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Roberta Joan "Joni" Mitchell folk music circuit, Mitchell became known for her starkly personal lyrics and unconventional compositions, which grew to incorporate pop and jazz influences. She has received many accolades, including ten Grammy Awards and induction into the Rock and Roll Hall of Fame in 1997. Rolling Stone called her "one of the greatest songwriters ever", and AllMusic has stated, "When the dust settles, Joni Mitchell may stand as the most important and influential female recording artist of the late 20th century".(née Anderson; born November 7, 1943) is a Canadian-American musician, producer, and painter. Among the most influential singer-songwriters to emerge from the 1960s
Roberta Joan Anderson
November 7, 1943
Fort Macleod, Alberta, Canada
|Other names||Roberta Joan Mitchell|
Mitchell began singing in small nightclubs in Saskatoon, Saskatchewan, and throughout western Canada, before moving on to the nightclubs of Toronto, Ontario. She moved to the United States and began touring in 1965. Some of her original songs ("Urge for Going", "Chelsea Morning", "Both Sides, Now", "The Circle Game") were recorded by other folk singers, allowing her to sign with Reprise Records and record her debut album, Song to a Seagull, in 1968. Settling in Southern California, Mitchell helped define an era and a generation with popular songs like "Big Yellow Taxi" and "Woodstock". Her 1971 album Blue is often cited as one of the best albums of all time; it was rated the 30th best album ever made in Rolling Stone's 2003 list of the "500 Greatest Albums of All Time", rising to number 3 in the 2020 edition. In 2000, The New York Times chose Blue as one of the 25 albums that represented "turning points and pinnacles in 20th-century popular music". NPR ranked Blue number 1 on a 2017 list of Greatest Albums Made By Women.
Mitchell switched labels and began exploring more jazz-influenced ideas, by way of lush pop textures, on 1974's Court and Spark, which featured the radio hits "Help Me" and "Free Man in Paris" and became her best-selling album. Mitchell's vocal range began to shift from mezzo-soprano to more of a wide-ranging contralto around 1975. Her distinctive piano and open-tuned guitar compositions also grew more harmonically and rhythmically complex as she melded jazz with rock and roll, R&B, classical music and non-Western beats. In the late 1970s, she began working with noted jazz musicians including Jaco Pastorius, Tom Scott, Wayne Shorter, Herbie Hancock, and Pat Metheny as well as Charles Mingus, who asked her to collaborate on his final recordings. She later turned to pop and electronic music and engaged in political protest. She was awarded a Lifetime Achievement Award at the 44th Annual Grammy Awards in 2002.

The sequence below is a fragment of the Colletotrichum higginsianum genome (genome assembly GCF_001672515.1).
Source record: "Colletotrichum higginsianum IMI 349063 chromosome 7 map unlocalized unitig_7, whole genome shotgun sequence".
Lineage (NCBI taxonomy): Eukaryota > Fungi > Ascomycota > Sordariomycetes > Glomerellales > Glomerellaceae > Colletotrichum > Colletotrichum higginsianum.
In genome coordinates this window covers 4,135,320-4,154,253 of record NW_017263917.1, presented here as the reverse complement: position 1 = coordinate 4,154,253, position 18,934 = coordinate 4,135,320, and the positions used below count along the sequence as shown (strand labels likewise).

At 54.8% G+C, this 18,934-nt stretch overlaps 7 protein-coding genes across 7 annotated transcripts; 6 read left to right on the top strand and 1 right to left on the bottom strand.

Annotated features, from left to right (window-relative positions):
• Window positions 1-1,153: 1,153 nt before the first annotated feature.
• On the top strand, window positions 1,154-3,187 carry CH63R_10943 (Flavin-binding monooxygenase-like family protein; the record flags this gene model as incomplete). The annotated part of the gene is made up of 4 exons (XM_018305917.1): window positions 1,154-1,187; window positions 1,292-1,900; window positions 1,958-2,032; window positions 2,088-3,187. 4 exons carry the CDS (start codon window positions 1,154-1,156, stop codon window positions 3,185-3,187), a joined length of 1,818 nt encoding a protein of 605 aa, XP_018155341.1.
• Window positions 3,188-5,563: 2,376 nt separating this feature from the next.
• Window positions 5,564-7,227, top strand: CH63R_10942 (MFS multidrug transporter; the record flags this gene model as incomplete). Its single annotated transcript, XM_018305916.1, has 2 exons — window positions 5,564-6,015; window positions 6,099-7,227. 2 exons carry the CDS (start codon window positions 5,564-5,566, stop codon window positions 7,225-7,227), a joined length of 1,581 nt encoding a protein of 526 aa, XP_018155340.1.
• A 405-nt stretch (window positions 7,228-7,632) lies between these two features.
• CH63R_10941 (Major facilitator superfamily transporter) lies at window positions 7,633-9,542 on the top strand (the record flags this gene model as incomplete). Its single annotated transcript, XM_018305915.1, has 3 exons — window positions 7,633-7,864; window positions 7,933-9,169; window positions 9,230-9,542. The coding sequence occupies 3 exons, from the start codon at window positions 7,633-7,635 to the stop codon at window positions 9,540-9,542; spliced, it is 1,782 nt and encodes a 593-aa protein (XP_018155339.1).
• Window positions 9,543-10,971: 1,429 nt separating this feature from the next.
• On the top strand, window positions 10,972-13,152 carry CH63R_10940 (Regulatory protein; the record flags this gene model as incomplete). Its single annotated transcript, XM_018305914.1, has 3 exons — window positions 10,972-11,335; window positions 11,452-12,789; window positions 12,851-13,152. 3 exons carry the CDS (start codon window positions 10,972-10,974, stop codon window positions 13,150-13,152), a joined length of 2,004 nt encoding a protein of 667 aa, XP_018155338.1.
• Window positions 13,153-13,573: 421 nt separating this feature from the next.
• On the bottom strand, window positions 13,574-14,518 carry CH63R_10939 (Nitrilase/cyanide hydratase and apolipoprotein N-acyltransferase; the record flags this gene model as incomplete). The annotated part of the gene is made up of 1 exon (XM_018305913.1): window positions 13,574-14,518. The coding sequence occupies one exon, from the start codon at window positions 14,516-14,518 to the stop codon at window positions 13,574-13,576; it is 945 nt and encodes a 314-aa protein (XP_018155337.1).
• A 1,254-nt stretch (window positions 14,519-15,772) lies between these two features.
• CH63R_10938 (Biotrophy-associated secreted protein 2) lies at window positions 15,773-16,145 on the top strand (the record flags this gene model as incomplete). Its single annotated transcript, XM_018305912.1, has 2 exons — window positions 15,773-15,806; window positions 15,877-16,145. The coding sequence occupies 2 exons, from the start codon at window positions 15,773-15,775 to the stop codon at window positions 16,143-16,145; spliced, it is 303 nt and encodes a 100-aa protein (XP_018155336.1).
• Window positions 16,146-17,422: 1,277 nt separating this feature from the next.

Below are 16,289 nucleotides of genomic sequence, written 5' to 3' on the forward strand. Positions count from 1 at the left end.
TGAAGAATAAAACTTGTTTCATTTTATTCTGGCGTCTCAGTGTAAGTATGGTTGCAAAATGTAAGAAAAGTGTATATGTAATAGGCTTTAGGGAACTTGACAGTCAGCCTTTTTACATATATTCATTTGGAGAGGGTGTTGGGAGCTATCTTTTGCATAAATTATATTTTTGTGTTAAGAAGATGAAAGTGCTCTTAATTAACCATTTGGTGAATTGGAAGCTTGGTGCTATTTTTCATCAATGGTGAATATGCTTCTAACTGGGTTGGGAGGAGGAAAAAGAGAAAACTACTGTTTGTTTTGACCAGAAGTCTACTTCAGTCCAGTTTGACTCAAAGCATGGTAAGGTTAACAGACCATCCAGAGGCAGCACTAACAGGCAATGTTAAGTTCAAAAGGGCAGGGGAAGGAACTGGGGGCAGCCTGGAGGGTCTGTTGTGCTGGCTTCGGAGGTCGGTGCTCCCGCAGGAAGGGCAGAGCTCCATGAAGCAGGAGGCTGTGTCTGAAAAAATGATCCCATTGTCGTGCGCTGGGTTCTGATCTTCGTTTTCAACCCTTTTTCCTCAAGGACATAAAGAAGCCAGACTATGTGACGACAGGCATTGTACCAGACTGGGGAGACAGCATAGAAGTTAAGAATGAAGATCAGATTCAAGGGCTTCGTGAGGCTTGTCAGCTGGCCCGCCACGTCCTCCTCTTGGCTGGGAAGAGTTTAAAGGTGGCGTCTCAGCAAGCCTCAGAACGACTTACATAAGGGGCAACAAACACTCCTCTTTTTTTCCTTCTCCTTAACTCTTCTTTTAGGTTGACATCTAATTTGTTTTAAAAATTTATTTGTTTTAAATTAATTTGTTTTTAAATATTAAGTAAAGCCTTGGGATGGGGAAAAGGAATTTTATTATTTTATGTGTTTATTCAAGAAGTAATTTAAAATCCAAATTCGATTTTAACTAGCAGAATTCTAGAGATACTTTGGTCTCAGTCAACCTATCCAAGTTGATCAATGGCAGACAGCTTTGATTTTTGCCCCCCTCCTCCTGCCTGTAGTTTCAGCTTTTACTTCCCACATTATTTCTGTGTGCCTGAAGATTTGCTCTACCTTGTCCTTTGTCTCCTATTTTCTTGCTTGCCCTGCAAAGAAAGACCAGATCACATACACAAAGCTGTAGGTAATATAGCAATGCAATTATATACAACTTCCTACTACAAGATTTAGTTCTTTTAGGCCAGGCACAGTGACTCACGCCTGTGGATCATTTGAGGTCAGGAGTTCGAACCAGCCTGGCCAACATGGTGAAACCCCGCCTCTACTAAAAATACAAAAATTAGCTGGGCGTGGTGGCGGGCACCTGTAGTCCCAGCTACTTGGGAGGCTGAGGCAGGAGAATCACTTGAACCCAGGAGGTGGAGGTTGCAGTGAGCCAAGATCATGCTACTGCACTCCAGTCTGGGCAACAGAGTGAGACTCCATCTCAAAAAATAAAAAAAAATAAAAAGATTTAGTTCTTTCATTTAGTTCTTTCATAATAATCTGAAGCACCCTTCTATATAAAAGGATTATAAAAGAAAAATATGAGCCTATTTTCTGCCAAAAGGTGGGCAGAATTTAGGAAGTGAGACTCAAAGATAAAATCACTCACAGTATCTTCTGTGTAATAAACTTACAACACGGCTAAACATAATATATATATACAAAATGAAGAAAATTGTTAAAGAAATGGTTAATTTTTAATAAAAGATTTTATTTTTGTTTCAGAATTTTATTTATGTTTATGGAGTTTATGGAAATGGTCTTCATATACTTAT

Mitchell produced or co-produced most of her albums and designed most of her own album covers, describing herself as a "painter derailed by circumstance". A critic of the music industry, she quit touring and released her 17th and last album of original songs in 2007. She would give occasional interviews and make appearances to speak on various causes over the next two decades, though the rupture of a brain aneurysm in 2015 led to a long period of recovery and therapy. A series of retrospective compilations were released over the time period, culminating in the Joni Mitchell Archives, a project to publish much of Joni's unreleased material from her long career. She returned to public appearances in 2021, accepting several awards in person, including a Kennedy Center Honor in 2021. She performed live for the first time in 9 years, with an unannounced appearance at the June 2022 Newport Folk Festival, and is scheduled to perform a headline show on June 10, 2023.